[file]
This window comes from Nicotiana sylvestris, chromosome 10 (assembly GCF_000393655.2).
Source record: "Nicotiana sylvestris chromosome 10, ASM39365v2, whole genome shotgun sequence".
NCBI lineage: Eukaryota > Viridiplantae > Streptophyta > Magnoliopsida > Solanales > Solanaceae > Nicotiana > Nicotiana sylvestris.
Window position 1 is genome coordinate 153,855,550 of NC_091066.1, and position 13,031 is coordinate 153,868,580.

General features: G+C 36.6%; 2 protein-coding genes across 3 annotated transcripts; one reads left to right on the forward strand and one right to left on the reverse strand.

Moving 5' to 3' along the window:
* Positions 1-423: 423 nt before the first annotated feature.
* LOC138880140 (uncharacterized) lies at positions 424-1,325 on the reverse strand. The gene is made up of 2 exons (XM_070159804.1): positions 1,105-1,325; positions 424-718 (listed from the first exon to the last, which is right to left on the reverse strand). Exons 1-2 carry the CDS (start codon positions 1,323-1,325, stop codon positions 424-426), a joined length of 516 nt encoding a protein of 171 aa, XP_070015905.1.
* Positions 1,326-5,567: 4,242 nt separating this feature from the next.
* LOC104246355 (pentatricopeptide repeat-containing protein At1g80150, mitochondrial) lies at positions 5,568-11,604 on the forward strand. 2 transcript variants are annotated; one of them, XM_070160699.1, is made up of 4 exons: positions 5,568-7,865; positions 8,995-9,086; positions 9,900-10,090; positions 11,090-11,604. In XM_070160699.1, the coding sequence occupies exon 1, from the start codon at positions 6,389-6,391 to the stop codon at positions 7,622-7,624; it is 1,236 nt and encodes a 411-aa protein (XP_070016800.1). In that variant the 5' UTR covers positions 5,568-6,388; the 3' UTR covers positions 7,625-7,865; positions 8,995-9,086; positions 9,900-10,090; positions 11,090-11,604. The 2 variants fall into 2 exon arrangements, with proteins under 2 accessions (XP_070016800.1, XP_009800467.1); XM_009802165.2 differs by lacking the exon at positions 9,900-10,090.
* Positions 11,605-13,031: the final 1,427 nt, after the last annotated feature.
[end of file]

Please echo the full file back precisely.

This window comes from Nicotiana sylvestris, chromosome 10 (assembly GCF_000393655.2).
Source record: "Nicotiana sylvestris chromosome 10, ASM39365v2, whole genome shotgun sequence".
NCBI lineage: Eukaryota > Viridiplantae > Streptophyta > Magnoliopsida > Solanales > Solanaceae > Nicotiana > Nicotiana sylvestris.
Window position 1 is genome coordinate 153,855,550 of NC_091066.1, and position 13,031 is coordinate 153,868,580.

General features: G+C 36.6%; 2 protein-coding genes across 3 annotated transcripts; one reads left to right on the forward strand and one right to left on the reverse strand.

Moving 5' to 3' along the window:
* Positions 1-423: 423 nt before the first annotated feature.
* LOC138880140 (uncharacterized) lies at positions 424-1,325 on the reverse strand. The gene is made up of 2 exons (XM_070159804.1): positions 1,105-1,325; positions 424-718 (listed from the first exon to the last, which is right to left on the reverse strand). Exons 1-2 carry the CDS (start codon positions 1,323-1,325, stop codon positions 424-426), a joined length of 516 nt encoding a protein of 171 aa, XP_070015905.1.
* Positions 1,326-5,567: 4,242 nt separating this feature from the next.
* LOC104246355 (pentatricopeptide repeat-containing protein At1g80150, mitochondrial) lies at positions 5,568-11,604 on the forward strand. 2 transcript variants are annotated; one of them, XM_070160699.1, is made up of 4 exons: positions 5,568-7,865; positions 8,995-9,086; positions 9,900-10,090; positions 11,090-11,604. In XM_070160699.1, the coding sequence occupies exon 1, from the start codon at positions 6,389-6,391 to the stop codon at positions 7,622-7,624; it is 1,236 nt and encodes a 411-aa protein (XP_070016800.1). In that variant the 5' UTR covers positions 5,568-6,388; the 3' UTR covers positions 7,625-7,865; positions 8,995-9,086; positions 9,900-10,090; positions 11,090-11,604. The 2 variants fall into 2 exon arrangements, with proteins under 2 accessions (XP_070016800.1, XP_009800467.1); XM_009802165.2 differs by lacking the exon at positions 9,900-10,090.
* Positions 11,605-13,031: the final 1,427 nt, after the last annotated feature.